I am not sure that that is a very good way for the House to proceed. There may be an argument for having a clear-cut rule, as there always was during my time as a journalist, that all breaches of privilege are likely to be frowned upon by the House and that those who take that risk could be ordered to stand at the Bar of the House. Lobby correspondents could be expelled. All sorts of things could follow from such breaches.

The other way to approach the matter would be to scrap privilege and to say that the proceedings of Select Committees of this House are no different from the proceedings of the national executive committee of the Labour party. I spent many happy years finding out the so-called secret deliberations of the sub-committees of the national executive committee. I have had many stories on the front page of the Daily Telegraph about the right hon. Member for Chesterfield when he occupied the position of chairman of a certain sub-committee. I shall not go into that now.

I am seriously worried about the report. I recognise the difficulties that face the Privileges Committee and the intense irritation felt by members of Select Committees—I am a member of one—and by their Chairmen, for example by the Chairman of the Select Committee on the Environment, when leaks take place, particularly when they are inaccurate. I have serious doubts, however, whether this report will improve the position.

11.50 pm
Mr. Allan Roberts (Bootle)

I am a member of the Select Committee on the Environment and I had exactly the same feelings as the chairman of the Committee, the hon. Member for Hornsey and Wood Green (Sir H. Rossi), when the Committee's report was leaked. A report appeared on the front page of The Times.

My hon. Friend the Member for Workington (Mr. Campbell-Savours) has said that he does not leak liberally, and I thought that perhaps the Liberals had had something to do with the leak. I was in the Tea Room this afternoon when my hon. Friend entered and asked "Did you leak the report?" I replied, "Of course I didn't." He replied, "Well, the hon. Member for Liverpool, Mossley Hill (Mr. Alton) said you did." I said, "I thought that he had done it."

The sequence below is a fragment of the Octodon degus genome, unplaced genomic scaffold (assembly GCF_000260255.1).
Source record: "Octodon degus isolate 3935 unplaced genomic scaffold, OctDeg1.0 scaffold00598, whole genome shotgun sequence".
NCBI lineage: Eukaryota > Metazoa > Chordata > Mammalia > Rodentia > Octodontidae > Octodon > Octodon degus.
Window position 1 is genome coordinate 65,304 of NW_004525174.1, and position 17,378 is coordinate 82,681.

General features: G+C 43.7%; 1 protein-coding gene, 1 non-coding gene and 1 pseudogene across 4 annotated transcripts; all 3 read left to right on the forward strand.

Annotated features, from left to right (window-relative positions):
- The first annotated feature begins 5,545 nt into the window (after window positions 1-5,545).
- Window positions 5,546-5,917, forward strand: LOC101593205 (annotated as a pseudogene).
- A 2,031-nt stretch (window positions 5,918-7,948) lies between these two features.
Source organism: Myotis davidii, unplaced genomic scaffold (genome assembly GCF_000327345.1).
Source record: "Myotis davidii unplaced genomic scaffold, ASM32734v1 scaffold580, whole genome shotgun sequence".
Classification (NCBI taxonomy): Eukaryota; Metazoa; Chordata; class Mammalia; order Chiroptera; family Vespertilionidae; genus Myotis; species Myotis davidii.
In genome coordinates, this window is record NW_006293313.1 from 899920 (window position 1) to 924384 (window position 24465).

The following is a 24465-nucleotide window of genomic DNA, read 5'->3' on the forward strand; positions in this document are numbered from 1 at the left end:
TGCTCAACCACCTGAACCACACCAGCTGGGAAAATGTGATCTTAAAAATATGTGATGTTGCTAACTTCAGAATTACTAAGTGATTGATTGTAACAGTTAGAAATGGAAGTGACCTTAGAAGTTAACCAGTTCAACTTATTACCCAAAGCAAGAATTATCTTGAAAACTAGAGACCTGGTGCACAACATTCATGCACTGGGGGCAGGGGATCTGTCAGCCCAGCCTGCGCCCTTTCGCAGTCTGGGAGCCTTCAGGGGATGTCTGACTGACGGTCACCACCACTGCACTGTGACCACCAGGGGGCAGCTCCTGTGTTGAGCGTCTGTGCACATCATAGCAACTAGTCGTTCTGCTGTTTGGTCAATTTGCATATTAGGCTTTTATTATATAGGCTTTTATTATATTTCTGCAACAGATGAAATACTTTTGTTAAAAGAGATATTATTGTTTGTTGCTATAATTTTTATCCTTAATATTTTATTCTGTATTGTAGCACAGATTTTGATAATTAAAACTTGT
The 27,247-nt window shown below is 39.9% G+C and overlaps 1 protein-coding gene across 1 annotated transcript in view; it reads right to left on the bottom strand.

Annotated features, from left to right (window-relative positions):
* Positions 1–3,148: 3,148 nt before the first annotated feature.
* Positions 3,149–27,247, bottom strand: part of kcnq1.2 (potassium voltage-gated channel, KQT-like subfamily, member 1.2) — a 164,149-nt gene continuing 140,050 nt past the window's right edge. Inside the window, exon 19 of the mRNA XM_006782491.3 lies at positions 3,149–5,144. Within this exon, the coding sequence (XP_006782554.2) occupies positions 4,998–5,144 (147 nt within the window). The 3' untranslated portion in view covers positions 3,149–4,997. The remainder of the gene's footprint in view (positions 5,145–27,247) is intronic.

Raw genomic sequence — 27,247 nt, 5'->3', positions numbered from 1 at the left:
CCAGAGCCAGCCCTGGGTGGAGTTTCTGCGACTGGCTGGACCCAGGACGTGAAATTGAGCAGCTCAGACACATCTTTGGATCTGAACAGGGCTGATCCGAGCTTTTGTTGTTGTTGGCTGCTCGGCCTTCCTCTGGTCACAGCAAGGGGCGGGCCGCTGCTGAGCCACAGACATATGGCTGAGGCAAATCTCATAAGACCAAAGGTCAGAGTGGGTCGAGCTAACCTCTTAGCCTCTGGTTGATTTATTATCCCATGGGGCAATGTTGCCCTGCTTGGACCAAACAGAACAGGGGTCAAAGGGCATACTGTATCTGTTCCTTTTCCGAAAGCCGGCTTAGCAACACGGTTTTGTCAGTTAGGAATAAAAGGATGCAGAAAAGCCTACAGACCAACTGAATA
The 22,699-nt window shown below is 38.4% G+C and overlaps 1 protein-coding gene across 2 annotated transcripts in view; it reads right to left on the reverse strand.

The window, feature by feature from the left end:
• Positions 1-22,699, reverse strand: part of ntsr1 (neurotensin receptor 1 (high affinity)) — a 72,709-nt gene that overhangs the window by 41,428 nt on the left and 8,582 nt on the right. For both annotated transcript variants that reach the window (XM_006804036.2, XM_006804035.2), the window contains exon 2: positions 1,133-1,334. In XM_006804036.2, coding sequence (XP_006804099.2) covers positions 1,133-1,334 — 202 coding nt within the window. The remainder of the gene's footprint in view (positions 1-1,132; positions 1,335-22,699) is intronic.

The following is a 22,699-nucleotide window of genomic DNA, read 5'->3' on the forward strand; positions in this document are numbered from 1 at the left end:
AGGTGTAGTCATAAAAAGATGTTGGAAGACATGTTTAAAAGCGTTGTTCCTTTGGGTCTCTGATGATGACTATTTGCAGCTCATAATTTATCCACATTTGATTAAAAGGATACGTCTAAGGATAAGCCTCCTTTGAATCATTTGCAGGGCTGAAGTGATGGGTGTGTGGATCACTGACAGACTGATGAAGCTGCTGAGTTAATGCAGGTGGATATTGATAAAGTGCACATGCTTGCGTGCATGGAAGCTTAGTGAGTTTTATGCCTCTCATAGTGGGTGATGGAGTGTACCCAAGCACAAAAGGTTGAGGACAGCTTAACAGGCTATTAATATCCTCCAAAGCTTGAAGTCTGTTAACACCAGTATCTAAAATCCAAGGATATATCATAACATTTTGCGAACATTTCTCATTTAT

That is how things develop. Members were looking at one another and wondering who had leaked the report. When that started to happen, all trust had gone, but that is not an argument about getting rid of privilege and having all our meetings in public. There is an argument, however, against betraying trust when a certain system operates. I am against the leaking of the Committee's report. The member of the Committee, the Officer of the House—it could have been an Officer—or the research assistant who leaked it was entirely wrong to do so.

There were other leaks. At an earlier stage a semi-accurate article appeared in The Sunday Times about what the Cowittee's report was likely to say. I thought that there fiad been a leak. I received a letter from the Committee Clerk that told me that there had not been a leak. It appeared that the journalist who had attended most of the Committee's sittings had read the public parts of our deliberations and had put two and two together and six and six together and had made five and 13 respectively. He had prepared an analysis of what we might produce, and that was as accurate as the leaks.

As the hon. Member for Hornsey and Wood Green, the Chairman of the Committee, has said, there have been leaks which have been less accurate than the articles which have been produced by those who have attended our sittings when evidence was taken in public, who surmised what the Committee would or could produce. I am in favour of having all our meetings in public, including the rows between the different party Members who are members of the Committee—Labour and Conservative Members—so that members of the public know how we are voting and can follow what we are discussing. All the feelings of antagonism and of being let down to which the hon. Member for Hornsey and Wood Green referred can be avoided if that course is taken.